Management of Change: Organisation Development and Design — Microcredential — Open University — ¼

Thomaswnorton
5 min readMar 19, 2022

I recently got my results back for my Management of Change: Organisation Development and Design Microcredential from the Open University. Thankfully I did really well, passing with a distinction. Rather than letting all that hard work sit on my hard drive gathering dust I thought it might be a good addition to my little blog. As part of the assessment, I was asked to produce 4 essays this is the first of these, enjoy.

Task 1

Write an opinion piece of 500 words, informed by your study of the course content, addressing how you will be working professionally in an increasingly digital working environment.

This should be based on an organisation you are currently working with or one with which you are familiar. Use the 5W and H technique (as described in Week 1, Step 1.8) to frame your writing.

Develop your opinion and argument based on transformative events which move us ever closer towards a digital world, using the content from Weeks 1, 2 and 3, which delved into stories, collaboration and organisational behaviour at the micro level.

Please refer to Step 4.15 for a list of activities which you might find helpful to underpin your work.

I am a graduate who has recently started on the Deloitte Analyst Induction programme. As part of that induction programme, I have just spent three weeks on a virtual onboarding process and now am at an inflexion point where I will begin my real job. Deloitte too is at an inflexion point they are changing from a traditional office environment to a hybrid working model where we as employees can choose when we need to go into the office and when not to (Deloitte, 2021).

At the micro-level (Collins et al, 2021, Step 1.4) this has some benefits for one, I no longer have to perform a stressful daily commute which can lead to poorer wellbeing (Novaco and Gonzalez, 2009), and increase aggression in the workplace (Hennessy, 2008).

While this increase in aggression in a nomothetic (Mullins and Christy, 2016, cited in Collins et al, 2021, Step 3.4) pluralist (Collins et al, 2021, Step 4.4) organisation can create more opportunities for debate which ENTP-A (16Personalities, no date a) enjoy and thrive on (Filbeck and Smith, 1997). Being an INTJ-T (16Personalities, no date b) architect, I am glad for this reduction in the level of aggression in addition to a higher level of agreeableness (Taber, Dominguez and Whittaker, 2021) which help me to improve my performance in the working environment. Hennessy and Jakubowski (2008) argue, that these benefits will be magnified for me due to the mentally strenuous types of tasks that I need to do on a day-to-day basis.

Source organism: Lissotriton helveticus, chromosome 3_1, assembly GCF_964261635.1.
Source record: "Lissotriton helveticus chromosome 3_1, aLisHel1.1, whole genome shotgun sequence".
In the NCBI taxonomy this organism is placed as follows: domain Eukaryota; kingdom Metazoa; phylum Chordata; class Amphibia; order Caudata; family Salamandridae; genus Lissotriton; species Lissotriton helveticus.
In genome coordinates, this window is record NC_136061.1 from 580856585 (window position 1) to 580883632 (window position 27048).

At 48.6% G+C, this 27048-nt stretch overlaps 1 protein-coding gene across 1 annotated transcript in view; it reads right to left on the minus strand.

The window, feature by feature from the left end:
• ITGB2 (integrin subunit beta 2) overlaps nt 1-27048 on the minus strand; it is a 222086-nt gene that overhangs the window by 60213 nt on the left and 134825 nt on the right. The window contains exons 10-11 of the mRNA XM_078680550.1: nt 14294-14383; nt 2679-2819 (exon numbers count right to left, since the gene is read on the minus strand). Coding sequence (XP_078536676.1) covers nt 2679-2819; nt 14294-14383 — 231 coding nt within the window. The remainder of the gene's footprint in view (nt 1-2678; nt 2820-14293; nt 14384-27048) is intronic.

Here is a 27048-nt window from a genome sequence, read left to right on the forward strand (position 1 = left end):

Evans et al. (2021) argue that this is not the only way that personality affects my work from home performance. They argue that the introverted part of my personality is helped by the reduced social interactions in a given day, giving me more energy to use on my work responsibilities. However, the flip side of this is that I find it more challenging to interrupt others in a work from home environment due to not wanting to disturb them and not having the real-world social cues to know that they are available (Kroeger, Thuesen and Rutledge, 2009).

This is particularly important for me currently as I am just joining a new organisation and thus in Tuckman’s (1965) forming part of the model with low collaboration (Archer and Cameron, 2013, cited in Collins et al, 2021, Step 2.5). Currently, my role is very transactional, I swap my labour on a project for the learning experience of being part of the project team and network opportunities with my colleagues. This willingness to work hard with a high standard of output leads to building trust while networking helps to overcome the barriers of not knowing one another so that we can move to the higher forms of collaboration in Archer and Cameron’s (2013) model. However, this is easier said than done as everyone learns to adapt to an online working environment (Lucas, 2021).